> ATTENTION: Crosspost -- Reply-To set to '[EMAIL PROTECTED]'
Which I've honored.
> Today, I hit a nasty error.
> The error affects applications under Unix (and maybe Windows) which
> * use an "asyncore" mainloop thread (and maybe other asyncore
> Zope and many ZEO clients belong to this class
Note a possible complication: ZEO monkey-patches asyncore, replacing its
loop() function with one of its own. This is done in ZODB's
> * create subprocesses (via "fork" and "system", "popen" or friends if
> they use "fork" internally (they do under Unix but I think not
> under Windows)).
It may be an issue under Cygwin, but not under native Windows, which
supports no way to clone a process; file descriptors may get inherited by
child processes on Windows, but no code runs by magic.
> The error can cause non-deterministic loss of messages (HTTP requests,
> ZEO server responses, ...) destined for the parent process. It also can
> cause the same output to be send several times over sockets.
> The error is explained as follows:
> "asyncore" maintains a map from file descriptors to handlers.
> The "asyncore" main loop waits for any file descriptor to
> become "active" and then calls the corresponding handler.
There's a key related point, though: asyncore.loop() terminates if it sees
that the map has become empty. This appears to have consequences for the
correctness of workarounds. For example, this is Python's current asyncore
loop (the monkey-patched one ZEO installs is similar in this respect):
def loop(timeout=30.0, use_poll=False, map=None):
if map is None:
map = socket_map
if use_poll and hasattr(select, 'poll'):
poll_fun = poll2
poll_fun = poll
If map becomes empty, loop() exits.
> When a process forks the complete state, including file descriptors,
> threads and memory state is copied and the new process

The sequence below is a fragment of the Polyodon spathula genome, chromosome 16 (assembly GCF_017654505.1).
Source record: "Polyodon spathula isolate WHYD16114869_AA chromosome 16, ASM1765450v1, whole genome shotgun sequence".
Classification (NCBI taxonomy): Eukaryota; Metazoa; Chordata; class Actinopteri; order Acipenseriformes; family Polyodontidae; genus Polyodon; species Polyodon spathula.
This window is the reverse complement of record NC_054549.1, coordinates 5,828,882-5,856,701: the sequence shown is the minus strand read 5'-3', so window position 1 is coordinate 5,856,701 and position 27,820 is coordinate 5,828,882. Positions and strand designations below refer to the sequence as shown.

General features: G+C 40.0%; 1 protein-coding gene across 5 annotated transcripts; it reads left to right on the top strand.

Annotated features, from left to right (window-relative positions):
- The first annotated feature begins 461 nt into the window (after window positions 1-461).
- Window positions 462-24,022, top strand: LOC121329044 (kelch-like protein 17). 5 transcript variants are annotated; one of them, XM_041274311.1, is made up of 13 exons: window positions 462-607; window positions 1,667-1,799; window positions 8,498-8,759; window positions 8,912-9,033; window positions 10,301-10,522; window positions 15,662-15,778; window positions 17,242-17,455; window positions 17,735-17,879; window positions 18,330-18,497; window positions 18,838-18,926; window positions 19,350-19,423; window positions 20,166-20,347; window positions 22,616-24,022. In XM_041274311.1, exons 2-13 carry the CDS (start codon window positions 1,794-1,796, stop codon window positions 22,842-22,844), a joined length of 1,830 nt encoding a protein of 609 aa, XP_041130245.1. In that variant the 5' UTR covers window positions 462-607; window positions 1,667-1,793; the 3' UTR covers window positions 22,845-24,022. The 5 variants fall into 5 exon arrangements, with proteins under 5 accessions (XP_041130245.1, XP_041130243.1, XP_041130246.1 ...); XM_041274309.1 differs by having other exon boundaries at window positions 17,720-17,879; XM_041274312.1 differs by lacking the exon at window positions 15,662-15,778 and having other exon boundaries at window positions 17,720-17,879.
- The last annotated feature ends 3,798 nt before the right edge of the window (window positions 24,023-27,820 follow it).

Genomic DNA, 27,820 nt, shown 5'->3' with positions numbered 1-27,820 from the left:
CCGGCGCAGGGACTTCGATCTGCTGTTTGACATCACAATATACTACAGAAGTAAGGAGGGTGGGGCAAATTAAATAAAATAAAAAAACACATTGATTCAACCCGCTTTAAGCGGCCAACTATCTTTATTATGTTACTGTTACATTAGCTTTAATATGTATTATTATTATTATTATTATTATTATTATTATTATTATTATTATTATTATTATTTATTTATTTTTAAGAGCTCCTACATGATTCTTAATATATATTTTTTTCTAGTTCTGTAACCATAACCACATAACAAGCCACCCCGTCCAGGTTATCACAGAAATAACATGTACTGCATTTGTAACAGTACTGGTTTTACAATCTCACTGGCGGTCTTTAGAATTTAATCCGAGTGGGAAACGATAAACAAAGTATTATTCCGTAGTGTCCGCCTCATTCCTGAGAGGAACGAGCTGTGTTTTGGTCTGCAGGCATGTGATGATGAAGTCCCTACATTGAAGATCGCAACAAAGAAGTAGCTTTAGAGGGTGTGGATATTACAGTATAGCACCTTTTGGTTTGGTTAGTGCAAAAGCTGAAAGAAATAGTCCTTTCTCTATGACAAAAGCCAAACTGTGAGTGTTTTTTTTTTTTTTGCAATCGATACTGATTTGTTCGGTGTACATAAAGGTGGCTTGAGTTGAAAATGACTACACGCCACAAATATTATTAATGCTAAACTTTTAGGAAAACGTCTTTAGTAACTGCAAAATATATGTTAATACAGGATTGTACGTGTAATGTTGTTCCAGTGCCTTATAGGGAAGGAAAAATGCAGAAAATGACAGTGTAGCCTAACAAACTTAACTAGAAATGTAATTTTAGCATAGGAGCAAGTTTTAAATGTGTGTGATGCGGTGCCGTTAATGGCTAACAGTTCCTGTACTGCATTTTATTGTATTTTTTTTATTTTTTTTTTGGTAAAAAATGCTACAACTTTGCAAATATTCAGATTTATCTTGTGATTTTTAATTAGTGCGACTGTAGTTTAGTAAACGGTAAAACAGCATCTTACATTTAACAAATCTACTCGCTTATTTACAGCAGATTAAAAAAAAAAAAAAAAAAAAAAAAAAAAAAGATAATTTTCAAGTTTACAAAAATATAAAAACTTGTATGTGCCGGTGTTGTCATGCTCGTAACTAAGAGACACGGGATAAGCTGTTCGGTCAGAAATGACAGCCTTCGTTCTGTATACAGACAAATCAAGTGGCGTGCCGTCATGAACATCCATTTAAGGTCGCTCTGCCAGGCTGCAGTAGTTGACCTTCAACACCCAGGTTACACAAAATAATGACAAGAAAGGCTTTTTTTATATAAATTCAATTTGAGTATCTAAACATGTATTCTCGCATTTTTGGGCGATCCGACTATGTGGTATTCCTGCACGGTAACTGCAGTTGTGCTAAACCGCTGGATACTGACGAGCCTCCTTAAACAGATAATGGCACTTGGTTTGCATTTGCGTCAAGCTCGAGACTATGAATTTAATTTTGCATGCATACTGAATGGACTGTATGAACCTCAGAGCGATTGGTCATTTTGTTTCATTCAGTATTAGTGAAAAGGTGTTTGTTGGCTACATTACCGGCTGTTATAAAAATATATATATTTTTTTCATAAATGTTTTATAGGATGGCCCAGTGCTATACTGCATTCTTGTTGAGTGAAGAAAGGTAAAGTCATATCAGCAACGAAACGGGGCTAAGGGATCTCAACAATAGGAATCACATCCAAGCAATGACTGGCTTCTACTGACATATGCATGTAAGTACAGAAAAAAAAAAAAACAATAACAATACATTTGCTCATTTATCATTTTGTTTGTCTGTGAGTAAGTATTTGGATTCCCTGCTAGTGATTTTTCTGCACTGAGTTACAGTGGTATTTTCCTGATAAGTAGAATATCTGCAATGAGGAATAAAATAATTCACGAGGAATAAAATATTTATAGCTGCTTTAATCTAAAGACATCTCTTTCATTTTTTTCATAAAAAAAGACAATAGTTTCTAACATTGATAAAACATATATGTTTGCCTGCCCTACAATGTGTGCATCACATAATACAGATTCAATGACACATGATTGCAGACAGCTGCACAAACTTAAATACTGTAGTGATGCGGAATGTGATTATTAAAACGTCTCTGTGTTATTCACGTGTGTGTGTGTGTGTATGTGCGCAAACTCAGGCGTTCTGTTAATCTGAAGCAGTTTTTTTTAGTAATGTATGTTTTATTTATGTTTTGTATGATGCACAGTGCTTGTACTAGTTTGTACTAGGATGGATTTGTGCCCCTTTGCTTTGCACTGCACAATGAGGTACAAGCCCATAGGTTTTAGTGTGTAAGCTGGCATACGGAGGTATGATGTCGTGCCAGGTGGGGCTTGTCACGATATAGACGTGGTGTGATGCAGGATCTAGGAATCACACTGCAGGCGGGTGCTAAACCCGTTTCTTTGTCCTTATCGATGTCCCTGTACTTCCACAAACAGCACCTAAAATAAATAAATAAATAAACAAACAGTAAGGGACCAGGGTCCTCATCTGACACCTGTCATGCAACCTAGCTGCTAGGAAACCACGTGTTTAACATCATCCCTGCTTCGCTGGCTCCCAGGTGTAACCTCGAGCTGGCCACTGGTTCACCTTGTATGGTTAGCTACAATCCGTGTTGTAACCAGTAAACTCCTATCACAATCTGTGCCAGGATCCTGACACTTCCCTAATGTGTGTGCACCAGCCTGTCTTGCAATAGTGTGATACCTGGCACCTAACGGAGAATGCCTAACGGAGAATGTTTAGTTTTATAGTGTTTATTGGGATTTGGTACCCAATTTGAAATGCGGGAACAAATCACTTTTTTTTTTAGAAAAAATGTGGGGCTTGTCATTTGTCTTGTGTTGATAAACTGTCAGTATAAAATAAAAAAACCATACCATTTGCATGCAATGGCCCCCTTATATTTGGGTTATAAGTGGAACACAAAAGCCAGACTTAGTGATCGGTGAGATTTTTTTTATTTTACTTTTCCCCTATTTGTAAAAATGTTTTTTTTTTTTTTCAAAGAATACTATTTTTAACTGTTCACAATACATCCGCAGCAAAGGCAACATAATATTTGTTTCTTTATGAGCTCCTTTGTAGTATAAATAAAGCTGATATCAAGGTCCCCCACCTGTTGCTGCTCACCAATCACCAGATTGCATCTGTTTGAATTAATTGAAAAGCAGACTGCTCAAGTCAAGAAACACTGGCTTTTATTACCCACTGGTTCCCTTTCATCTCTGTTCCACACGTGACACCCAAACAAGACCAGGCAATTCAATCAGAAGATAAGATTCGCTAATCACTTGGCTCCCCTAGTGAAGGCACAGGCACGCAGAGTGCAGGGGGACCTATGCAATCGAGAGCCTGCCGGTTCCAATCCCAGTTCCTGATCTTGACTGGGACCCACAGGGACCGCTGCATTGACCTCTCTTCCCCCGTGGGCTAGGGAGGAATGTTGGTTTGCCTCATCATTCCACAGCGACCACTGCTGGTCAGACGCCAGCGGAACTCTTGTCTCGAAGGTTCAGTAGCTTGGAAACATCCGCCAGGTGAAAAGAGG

> executes in this copied state.
> We now have 2 "asyncore" threads waiting for the same events.
Sam Rushing created asyncore as an alternative to threaded approaches;
mixing asyncore with threads is a nightmare; throwing forks into the pot too
is a good working definition of hell <wink>.
> File descriptors are shared between parent and child.
> When the child reads from a file descriptor from its parent,
> it steals the corresponding message: the message will
> not reach the parent.
> While file descriptors are shared, memory state is separate.
> Therefore, pending writes can be performed by both
> parent and child -- leading to duplicate writes to the same
> file descriptor.
> A workaround it to deactivate "asyncore" before forking (or "system",
> "popen", ...) and reactivate it afterwards: as exemplified in the
> following code:
> from asyncore import socket_map
> saved_socket_map = socket_map.copy()
> socket_map.clear() # deactivate "asyncore"
As noted above, this may (or may not) cause asyncore.loop() to plain stop,
in parent and/or in child process. If there aren't multiple threads, it's
safe, but presumably you have multiple threads in mind, in which case
behavior seems unpredictable (will the parent process's thread running
asyncore.loop() notice that the map has become empty before the code below
populates the map again? asyncore.loop() will or won't stop in the parent
depending on that timing accident).
> pid = None
> pid = fork()
> if (pid == 0):
> # child
> # ...
> if pid != 0:
> socket_map.update(saved_socket_map) # reactivate "asyncore"
Another approach I've seen is to skip mucking with socket_map directly, and
call asyncore.close_all() first thing in the child process. Of course
that's vulnerable to vagaries of thread scheduling too, if asyncore is
running in a thread other than the one doing the fork() call.
Zope-Dev maillist - [EMAIL PROTECTED]
** No cross posts or HTML encoding! **
(Related lists -